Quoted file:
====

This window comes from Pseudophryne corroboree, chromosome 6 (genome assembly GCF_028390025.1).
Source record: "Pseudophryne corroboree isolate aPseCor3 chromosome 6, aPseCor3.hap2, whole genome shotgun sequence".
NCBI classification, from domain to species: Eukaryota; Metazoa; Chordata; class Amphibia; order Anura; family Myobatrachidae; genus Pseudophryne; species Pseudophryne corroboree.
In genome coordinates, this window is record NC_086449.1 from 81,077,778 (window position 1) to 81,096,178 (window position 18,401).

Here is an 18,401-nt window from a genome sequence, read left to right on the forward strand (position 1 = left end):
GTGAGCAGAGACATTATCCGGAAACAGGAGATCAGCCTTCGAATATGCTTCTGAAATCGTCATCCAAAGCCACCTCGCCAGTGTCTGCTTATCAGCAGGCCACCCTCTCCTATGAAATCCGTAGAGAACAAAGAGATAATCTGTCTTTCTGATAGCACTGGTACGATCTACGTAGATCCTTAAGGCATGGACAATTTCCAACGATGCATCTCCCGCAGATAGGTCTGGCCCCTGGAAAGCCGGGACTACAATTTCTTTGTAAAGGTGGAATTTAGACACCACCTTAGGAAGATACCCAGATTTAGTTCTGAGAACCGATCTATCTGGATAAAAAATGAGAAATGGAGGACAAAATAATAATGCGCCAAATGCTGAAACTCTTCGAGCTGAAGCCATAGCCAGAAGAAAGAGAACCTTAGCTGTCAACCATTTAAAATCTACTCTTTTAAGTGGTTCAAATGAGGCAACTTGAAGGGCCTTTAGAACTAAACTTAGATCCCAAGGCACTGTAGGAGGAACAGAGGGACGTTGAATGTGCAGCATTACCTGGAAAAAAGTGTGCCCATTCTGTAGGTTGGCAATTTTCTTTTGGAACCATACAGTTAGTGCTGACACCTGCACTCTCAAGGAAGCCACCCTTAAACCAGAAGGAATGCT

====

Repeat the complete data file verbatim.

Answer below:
This window comes from Pseudophryne corroboree, chromosome 6 (genome assembly GCF_028390025.1).
Source record: "Pseudophryne corroboree isolate aPseCor3 chromosome 6, aPseCor3.hap2, whole genome shotgun sequence".
NCBI classification, from domain to species: Eukaryota; Metazoa; Chordata; class Amphibia; order Anura; family Myobatrachidae; genus Pseudophryne; species Pseudophryne corroboree.
In genome coordinates, this window is record NC_086449.1 from 81,077,778 (window position 1) to 81,096,178 (window position 18,401).

Here is an 18,401-nt window from a genome sequence, read left to right on the forward strand (position 1 = left end):
GTGAGCAGAGACATTATCCGGAAACAGGAGATCAGCCTTCGAATATGCTTCTGAAATCGTCATCCAAAGCCACCTCGCCAGTGTCTGCTTATCAGCAGGCCACCCTCTCCTATGAAATCCGTAGAGAACAAAGAGATAATCTGTCTTTCTGATAGCACTGGTACGATCTACGTAGATCCTTAAGGCATGGACAATTTCCAACGATGCATCTCCCGCAGATAGGTCTGGCCCCTGGAAAGCCGGGACTACAATTTCTTTGTAAAGGTGGAATTTAGACACCACCTTAGGAAGATACCCAGATTTAGTTCTGAGAACCGATCTATCTGGATAAAAAATGAGAAATGGAGGACAAAATAATAATGCGCCAAATGCTGAAACTCTTCGAGCTGAAGCCATAGCCAGAAGAAAGAGAACCTTAGCTGTCAACCATTTAAAATCTACTCTTTTAAGTGGTTCAAATGAGGCAACTTGAAGGGCCTTTAGAACTAAACTTAGATCCCAAGGCACTGTAGGAGGAACAGAGGGACGTTGAATGTGCAGCATTACCTGGAAAAAAGTGTGCCCATTCTGTAGGTTGGCAATTTTCTTTTGGAACCATACAGTTAGTGCTGACACCTGCACTCTCAAGGAAGCCACCCTTAAACCAGAAGGAATGCT